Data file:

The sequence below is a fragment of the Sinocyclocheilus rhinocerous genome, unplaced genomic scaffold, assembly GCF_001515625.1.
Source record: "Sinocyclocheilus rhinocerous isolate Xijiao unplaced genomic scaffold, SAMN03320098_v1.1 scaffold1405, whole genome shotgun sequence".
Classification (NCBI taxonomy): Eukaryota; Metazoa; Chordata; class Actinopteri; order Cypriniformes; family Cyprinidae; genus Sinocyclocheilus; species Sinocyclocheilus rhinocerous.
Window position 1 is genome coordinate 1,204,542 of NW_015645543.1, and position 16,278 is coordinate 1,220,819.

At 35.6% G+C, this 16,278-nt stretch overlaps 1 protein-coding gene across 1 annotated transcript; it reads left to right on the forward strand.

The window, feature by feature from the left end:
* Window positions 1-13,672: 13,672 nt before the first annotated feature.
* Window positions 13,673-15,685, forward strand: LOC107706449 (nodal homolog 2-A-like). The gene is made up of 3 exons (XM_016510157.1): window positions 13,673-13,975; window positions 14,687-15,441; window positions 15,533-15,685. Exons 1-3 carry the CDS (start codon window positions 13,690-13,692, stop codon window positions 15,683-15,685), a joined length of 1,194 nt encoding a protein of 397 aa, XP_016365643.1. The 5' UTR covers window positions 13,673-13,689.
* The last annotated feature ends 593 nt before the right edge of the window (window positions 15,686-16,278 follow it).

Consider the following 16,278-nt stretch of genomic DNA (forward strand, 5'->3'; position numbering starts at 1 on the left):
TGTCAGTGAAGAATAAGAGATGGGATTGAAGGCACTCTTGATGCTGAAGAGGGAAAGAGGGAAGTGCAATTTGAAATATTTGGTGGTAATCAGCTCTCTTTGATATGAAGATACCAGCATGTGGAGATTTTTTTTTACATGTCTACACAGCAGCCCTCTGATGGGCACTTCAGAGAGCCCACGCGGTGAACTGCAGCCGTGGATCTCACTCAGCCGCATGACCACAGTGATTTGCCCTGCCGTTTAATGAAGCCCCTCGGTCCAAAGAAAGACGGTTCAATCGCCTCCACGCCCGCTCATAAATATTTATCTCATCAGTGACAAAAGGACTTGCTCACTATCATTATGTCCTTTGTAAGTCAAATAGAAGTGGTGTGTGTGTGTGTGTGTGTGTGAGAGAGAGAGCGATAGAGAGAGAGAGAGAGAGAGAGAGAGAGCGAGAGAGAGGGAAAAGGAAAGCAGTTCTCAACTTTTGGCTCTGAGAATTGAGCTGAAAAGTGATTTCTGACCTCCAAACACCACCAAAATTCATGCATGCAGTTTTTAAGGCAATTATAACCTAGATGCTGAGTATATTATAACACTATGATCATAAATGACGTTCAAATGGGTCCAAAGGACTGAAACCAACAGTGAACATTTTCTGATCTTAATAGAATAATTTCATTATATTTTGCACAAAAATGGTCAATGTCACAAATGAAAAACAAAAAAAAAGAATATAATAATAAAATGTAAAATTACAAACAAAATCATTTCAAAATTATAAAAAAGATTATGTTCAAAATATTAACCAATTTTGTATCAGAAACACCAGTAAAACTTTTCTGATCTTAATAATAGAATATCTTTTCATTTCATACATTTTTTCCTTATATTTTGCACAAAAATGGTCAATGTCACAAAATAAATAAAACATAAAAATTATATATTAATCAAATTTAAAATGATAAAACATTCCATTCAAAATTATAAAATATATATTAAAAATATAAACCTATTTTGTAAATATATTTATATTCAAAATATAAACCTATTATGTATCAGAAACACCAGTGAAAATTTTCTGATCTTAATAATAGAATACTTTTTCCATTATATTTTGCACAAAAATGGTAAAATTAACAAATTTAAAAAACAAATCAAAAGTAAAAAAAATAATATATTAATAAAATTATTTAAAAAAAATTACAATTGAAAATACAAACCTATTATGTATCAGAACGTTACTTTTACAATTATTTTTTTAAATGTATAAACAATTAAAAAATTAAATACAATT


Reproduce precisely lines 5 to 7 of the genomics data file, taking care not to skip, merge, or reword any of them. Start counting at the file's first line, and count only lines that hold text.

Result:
At 35.6% G+C, this 16,278-nt stretch overlaps 1 protein-coding gene across 1 annotated transcript; it reads left to right on the forward strand.

The window, feature by feature from the left end:
* Window positions 1-13,672: 13,672 nt before the first annotated feature.